03-05-2010, 01:12 AM
Direct Action Resistance Fighter
Joined: Aug 2006
Council to launch pilot scheme that could pave the way for national bin taxes
Quote:The first pay-as-you-throw rubbish scheme is to be launched this year, raising fears of nationwide bin taxes.
Under the controversial plans, binmen will weigh each household’s weekly rubbish, with the council paying cash ‘rewards’ to the least wasteful homes.
Town hall chiefs say the scheme is designed to encourage green behaviour. And they insist those who continue to fill their dustbins will not be fined.
But critics say the pilot will lead to a system of rubbish incentives and fines in which large families pay more to have their bins emptied and electronic microchip ‘spies’ are placed in every wheelie bin.
Labour’s plans to boost recycling by encouraging pay-as-you-throw schemes were dealt a setback last year when no councils came forward to run trials.
Now the Liberal Democrat-run Bristol City Council is applying to the Department for Environment Food and Rural Affairs for permission to trial a voluntary scheme.
Under the local authority’s plans, residents of 2,362 homes in the city will be invited to take part in a sixmonth pilot.
Volunteers will be given a microchipped wheelie bin so the amount they throw out can be weighed and recorded, and the amount of waste per person calculated.
Residents will get cash payments depending on how much they manage to reduce their waste.
Gary Hopkins, the council’s environment spokesman, said: ‘The scheme will encourage residents to think about what they are throwing away and act as a thank you to those who help us by reducing their waste.
‘It will be completely voluntary, so people only sign up to it if they want to take part. There will be no penalty for participants who don’t manage to reduce their waste.’
The Royal Borough of Windsor and Maidenhead Council is already running a scheme in which residents are rewarded for recycling with vouchers they can spend in local stores.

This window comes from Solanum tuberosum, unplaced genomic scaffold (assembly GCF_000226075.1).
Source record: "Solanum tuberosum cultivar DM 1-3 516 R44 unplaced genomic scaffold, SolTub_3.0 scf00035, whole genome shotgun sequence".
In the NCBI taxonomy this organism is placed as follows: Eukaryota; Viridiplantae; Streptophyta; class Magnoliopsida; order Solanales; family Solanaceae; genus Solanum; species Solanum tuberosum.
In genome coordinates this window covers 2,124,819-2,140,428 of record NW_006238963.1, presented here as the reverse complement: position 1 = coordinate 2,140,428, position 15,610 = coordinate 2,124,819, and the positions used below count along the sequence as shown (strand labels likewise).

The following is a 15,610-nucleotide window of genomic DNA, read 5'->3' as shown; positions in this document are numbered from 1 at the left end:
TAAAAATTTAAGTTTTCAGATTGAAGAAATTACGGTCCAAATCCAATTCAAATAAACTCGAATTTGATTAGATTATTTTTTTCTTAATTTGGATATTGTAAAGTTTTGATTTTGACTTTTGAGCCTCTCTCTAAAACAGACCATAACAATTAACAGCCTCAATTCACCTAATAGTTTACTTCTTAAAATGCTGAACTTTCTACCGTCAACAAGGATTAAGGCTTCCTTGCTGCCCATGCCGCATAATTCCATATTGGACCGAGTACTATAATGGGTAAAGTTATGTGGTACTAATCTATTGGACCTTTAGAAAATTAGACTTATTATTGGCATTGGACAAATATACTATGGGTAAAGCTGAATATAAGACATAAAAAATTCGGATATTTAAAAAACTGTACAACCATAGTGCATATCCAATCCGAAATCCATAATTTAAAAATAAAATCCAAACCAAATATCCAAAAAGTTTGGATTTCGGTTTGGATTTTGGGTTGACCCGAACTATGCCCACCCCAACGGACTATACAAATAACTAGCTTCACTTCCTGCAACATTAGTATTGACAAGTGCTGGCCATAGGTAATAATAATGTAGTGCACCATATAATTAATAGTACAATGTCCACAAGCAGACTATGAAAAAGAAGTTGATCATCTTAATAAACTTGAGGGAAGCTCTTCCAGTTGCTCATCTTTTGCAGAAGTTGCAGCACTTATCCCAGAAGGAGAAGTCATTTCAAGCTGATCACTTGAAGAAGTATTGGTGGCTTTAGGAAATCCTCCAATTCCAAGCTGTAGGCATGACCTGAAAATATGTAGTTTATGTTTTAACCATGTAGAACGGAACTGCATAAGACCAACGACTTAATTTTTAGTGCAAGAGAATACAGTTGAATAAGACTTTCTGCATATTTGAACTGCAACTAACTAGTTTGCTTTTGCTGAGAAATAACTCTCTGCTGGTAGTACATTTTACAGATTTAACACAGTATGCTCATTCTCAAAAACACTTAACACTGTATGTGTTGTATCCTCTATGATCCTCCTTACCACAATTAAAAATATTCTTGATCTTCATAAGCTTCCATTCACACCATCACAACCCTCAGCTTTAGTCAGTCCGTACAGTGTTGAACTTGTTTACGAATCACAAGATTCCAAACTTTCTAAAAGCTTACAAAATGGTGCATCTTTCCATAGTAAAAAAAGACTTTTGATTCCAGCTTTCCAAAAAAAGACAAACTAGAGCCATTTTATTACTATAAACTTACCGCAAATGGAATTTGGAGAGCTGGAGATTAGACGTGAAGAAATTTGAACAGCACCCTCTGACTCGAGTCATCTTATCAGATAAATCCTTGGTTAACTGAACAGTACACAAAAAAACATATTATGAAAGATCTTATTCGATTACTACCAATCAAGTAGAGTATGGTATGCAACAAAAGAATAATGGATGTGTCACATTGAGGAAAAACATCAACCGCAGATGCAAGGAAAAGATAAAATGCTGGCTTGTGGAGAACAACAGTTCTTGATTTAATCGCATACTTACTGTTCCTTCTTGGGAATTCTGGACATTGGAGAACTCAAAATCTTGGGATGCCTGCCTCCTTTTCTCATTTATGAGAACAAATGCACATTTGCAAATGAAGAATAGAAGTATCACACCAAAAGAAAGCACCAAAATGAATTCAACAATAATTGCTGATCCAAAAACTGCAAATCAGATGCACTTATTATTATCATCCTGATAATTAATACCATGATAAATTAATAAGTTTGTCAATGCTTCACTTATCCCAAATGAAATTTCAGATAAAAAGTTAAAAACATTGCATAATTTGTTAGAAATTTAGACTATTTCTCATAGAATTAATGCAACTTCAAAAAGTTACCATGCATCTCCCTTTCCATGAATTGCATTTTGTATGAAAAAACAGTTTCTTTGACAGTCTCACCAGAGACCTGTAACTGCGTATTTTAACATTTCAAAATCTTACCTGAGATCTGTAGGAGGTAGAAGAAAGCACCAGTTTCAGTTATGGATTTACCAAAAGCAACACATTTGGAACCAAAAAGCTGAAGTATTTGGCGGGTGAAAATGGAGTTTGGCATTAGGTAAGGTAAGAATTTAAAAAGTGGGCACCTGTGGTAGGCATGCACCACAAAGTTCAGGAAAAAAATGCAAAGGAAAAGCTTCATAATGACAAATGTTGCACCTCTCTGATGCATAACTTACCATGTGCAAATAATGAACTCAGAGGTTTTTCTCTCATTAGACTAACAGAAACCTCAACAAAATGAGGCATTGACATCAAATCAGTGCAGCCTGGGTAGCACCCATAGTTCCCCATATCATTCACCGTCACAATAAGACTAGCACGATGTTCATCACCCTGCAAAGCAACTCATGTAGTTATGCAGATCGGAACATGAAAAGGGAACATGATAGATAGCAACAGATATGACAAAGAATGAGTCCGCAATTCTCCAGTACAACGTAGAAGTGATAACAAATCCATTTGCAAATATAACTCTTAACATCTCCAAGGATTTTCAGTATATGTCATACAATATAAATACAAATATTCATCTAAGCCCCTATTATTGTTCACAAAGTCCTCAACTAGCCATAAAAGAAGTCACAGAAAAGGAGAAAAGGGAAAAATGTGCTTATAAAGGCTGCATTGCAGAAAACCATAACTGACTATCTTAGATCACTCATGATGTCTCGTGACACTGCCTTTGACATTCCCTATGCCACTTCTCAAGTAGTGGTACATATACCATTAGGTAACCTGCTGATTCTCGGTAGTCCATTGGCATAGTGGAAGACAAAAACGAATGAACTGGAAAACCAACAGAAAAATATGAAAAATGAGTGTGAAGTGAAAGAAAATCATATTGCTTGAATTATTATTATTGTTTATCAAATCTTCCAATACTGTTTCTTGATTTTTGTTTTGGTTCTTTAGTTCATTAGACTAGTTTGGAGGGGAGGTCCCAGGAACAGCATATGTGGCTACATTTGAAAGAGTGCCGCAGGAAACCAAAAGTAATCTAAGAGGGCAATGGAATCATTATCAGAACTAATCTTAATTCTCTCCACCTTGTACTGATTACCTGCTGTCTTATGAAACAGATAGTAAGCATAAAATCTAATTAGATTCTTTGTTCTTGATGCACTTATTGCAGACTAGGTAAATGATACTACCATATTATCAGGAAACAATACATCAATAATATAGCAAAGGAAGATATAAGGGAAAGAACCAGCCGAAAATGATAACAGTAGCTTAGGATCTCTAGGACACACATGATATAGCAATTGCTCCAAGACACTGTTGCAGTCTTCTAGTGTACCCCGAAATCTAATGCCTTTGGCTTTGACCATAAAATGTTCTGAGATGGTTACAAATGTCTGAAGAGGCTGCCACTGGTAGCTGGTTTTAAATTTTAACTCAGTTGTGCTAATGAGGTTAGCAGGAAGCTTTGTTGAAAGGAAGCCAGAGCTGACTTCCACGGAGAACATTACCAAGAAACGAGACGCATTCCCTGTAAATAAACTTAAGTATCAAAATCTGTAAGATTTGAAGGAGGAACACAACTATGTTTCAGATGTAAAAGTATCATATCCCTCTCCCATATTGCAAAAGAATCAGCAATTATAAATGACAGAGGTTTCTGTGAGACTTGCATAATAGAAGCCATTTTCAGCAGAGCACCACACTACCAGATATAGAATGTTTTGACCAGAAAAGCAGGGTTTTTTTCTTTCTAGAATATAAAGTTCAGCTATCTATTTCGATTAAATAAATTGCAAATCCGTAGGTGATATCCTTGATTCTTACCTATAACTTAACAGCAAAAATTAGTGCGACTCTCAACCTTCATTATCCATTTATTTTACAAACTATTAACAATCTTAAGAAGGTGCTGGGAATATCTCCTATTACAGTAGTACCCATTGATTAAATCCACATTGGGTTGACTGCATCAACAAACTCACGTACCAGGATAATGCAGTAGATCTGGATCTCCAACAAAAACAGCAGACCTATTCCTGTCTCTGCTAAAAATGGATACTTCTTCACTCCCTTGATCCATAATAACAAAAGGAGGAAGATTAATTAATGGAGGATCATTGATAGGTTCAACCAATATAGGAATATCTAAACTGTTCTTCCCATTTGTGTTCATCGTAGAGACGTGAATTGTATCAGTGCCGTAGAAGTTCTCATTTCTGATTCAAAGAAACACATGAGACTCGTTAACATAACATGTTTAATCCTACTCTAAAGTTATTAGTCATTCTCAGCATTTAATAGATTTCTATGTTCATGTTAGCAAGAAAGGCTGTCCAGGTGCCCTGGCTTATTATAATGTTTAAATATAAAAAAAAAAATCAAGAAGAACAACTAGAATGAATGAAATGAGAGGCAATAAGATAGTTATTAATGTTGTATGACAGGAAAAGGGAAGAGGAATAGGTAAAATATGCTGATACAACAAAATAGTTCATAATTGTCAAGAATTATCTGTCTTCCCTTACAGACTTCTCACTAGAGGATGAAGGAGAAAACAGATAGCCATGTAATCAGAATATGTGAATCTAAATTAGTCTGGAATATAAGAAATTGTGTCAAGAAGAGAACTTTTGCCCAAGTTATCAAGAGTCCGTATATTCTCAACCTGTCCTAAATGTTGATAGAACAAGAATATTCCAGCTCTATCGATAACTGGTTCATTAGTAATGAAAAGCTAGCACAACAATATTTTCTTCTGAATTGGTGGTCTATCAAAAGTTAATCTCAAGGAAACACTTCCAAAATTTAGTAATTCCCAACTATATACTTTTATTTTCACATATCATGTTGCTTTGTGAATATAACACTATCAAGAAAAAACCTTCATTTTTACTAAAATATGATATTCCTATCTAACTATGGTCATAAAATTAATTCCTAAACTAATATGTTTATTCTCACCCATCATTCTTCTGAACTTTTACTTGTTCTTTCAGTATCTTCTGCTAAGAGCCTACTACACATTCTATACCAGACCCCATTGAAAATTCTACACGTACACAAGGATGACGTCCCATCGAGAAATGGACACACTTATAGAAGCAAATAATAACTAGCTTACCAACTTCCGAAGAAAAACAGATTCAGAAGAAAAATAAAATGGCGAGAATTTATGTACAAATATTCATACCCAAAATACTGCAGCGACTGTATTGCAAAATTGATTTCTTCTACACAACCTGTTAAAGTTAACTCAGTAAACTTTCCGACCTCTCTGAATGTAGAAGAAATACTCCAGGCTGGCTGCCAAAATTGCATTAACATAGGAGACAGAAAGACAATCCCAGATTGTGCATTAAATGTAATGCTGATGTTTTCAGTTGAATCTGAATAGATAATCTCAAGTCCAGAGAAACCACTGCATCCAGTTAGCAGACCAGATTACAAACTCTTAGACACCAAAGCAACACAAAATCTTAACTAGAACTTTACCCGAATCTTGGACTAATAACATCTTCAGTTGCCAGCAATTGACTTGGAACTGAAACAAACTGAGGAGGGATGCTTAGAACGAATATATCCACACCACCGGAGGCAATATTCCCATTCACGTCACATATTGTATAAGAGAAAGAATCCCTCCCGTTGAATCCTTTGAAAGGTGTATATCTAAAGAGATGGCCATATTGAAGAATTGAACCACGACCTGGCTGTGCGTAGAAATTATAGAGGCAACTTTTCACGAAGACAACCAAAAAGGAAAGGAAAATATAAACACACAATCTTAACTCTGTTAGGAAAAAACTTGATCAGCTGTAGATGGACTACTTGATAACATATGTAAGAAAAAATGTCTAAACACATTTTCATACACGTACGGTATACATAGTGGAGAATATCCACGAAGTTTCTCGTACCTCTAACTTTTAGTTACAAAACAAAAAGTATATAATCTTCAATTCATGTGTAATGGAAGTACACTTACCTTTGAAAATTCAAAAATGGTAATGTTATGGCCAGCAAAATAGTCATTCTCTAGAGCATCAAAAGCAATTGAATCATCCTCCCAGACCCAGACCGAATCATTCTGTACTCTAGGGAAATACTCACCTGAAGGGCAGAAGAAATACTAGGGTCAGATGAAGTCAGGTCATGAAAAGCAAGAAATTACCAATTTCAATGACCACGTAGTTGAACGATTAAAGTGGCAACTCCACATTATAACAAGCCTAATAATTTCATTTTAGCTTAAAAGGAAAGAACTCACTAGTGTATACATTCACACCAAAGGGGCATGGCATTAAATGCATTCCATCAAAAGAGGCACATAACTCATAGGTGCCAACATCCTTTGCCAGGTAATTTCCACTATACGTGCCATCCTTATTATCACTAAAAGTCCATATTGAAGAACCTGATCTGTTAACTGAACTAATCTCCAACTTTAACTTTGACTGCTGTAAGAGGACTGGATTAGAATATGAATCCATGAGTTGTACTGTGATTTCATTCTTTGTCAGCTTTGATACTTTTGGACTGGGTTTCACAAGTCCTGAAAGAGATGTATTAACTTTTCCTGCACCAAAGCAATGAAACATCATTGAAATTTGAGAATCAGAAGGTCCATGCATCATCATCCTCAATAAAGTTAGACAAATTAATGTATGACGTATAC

The Tory authority won the backing of David Cameron for its incentive scheme. But if Bristol gets the go-ahead, it will be the first council to provide cash incentives for those who cut the amount of rubbish they send to landfill.
A Defra spokesman said: ‘We expect to receive a proposal on Monday by Bristol City Council to pilot rewarding people for reducing their waste.
'We understand that people will be able to opt into the scheme, and will consider the proposal carefully and the impacts on people and the environment before deciding whether it can go ahead.’
Defra was hoping to run five pay-as-you-throw pilots this year. However, out of 100 town halls, none was willing to risk introducing a potentially unpopular scheme.
The Conservatives’ local government spokesman Caroline Spelman said: ‘There’s a clear benefit in piloting genuine rewards in voluntary schemes to help people go green.
‘However, Labour ministers are still planning to impose bin taxes in any Labour fourth term, despite the unwillingness of councils to play ball.
‘Labour intend to impose bin taxes through back-door routes such as unelected Joint Waste Authorities and making them compulsory in so-called eco-towns.’
The revolution is not an apple that falls when it is ripe. You have to make it fall. - Che Guevara
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